tickle


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tickle

(tĭk′l) [ME. tikelen]
1. Peculiar sensation caused by titillation or touching, esp. in certain areas of the body, resulting in reflex muscular movements, laughter, or other forms of emotional expression.
2. To arouse such a sensation by touching a surface lightly.
References in classic literature ?
The avidity with which his anecdotes are noted down tickles his vanity, and his powers of invention increase with the credulity auditors.
For there was nothing he loved better than to look upon a tripping herd of deer, even when he could not tickle their ribs with a clothyard shaft.
and stop down and tickle the side of its head; and the cat sticks up its tail in a rigid, cast-iron manner, arches its back, and wipes its nose up against my trousers; and all is gentleness and peace.
Shall I after him, Captain," asked pathetic Smee, "and tickle him with Johnny Corkscrew?
So when at last he said to them bravely, "I wish now to go back to mother for ever and always," they had to tickle his shoulders and let him go.
And this wonderful thing, this seeming great deed of free will, he performed in much the same way that the itching of feet and tickle of fancy have led the feet of men over all the earth.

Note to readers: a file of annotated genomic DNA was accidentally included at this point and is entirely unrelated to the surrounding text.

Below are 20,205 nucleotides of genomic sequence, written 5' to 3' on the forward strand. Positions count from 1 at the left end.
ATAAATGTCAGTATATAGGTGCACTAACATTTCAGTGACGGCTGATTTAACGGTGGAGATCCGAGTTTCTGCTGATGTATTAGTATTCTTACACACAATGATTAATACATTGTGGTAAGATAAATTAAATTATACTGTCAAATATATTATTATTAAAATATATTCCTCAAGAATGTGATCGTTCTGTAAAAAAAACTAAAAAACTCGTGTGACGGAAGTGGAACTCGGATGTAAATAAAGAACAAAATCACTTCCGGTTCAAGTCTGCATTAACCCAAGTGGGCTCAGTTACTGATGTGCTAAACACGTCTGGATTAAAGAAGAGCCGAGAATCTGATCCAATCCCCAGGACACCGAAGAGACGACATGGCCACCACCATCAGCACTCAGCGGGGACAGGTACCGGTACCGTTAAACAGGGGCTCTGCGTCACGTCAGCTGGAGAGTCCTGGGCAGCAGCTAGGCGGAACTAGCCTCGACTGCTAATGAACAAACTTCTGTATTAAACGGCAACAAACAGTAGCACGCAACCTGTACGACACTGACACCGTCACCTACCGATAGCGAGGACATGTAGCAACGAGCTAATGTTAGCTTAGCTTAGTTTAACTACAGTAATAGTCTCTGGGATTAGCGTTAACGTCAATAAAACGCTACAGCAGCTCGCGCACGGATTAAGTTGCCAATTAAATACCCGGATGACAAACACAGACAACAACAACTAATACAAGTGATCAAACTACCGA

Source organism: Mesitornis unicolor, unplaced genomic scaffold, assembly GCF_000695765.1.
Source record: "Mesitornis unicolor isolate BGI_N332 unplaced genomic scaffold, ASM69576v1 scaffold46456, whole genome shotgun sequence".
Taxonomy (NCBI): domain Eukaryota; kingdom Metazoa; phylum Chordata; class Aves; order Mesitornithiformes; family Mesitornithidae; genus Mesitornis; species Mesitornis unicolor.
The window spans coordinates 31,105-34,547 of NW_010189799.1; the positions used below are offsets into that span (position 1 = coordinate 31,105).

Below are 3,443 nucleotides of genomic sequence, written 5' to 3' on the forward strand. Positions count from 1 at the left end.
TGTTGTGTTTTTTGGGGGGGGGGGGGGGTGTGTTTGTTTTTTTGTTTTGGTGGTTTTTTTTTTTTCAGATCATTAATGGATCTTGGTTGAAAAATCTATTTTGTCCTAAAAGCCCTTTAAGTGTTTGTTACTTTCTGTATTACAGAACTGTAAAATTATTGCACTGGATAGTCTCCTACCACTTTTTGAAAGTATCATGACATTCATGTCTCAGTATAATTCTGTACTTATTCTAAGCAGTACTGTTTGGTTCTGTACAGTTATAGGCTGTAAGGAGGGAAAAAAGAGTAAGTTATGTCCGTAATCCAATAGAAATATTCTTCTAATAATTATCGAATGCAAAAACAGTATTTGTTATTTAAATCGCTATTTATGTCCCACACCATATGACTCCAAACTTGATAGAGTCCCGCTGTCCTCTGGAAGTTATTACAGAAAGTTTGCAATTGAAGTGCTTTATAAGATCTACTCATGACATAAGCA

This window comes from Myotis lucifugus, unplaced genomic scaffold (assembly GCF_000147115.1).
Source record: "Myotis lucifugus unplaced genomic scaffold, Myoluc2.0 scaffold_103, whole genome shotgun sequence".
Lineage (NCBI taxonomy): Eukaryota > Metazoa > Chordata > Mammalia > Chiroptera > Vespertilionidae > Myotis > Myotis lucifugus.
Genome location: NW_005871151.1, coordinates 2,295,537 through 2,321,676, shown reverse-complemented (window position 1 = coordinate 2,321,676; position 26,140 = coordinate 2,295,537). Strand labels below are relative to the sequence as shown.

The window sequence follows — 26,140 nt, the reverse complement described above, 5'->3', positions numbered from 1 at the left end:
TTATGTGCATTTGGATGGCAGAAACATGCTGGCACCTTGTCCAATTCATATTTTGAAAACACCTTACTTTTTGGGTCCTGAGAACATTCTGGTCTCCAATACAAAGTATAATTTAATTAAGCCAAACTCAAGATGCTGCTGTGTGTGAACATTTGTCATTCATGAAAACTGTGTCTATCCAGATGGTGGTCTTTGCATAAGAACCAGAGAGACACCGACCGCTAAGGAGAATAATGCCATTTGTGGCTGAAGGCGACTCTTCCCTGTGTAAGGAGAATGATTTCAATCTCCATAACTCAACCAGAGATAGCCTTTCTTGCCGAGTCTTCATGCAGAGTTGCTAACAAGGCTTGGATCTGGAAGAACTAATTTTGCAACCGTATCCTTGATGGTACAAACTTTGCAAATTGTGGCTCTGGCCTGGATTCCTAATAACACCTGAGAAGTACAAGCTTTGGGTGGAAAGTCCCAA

This will do; but why you women always stick tassels and fringe all over a sofa-cushion, to tease and tickle a fellow, is what I don't understand.
An instrument to tickle human ears by friction of a
Before she could say, "Come out, Charlie, and let my skeleton alone," a sudden irruption of boys, all in a high state of tickle, proclaimed to the hidden rogue that his joke was a failure.
And this at, the end of it all, lined with boilerplate that even alcohol will not corrode and that only alcohol will tickle.
Troubles came of this, for many of them stayed inactive in garrison towns in the rear, without attempting to tickle up the backs of the enemy behind us, and we were being driven back on France.
Here hast thou, in thy maturer age, taught poetry to tickle not the fancy, but the pride of the patron.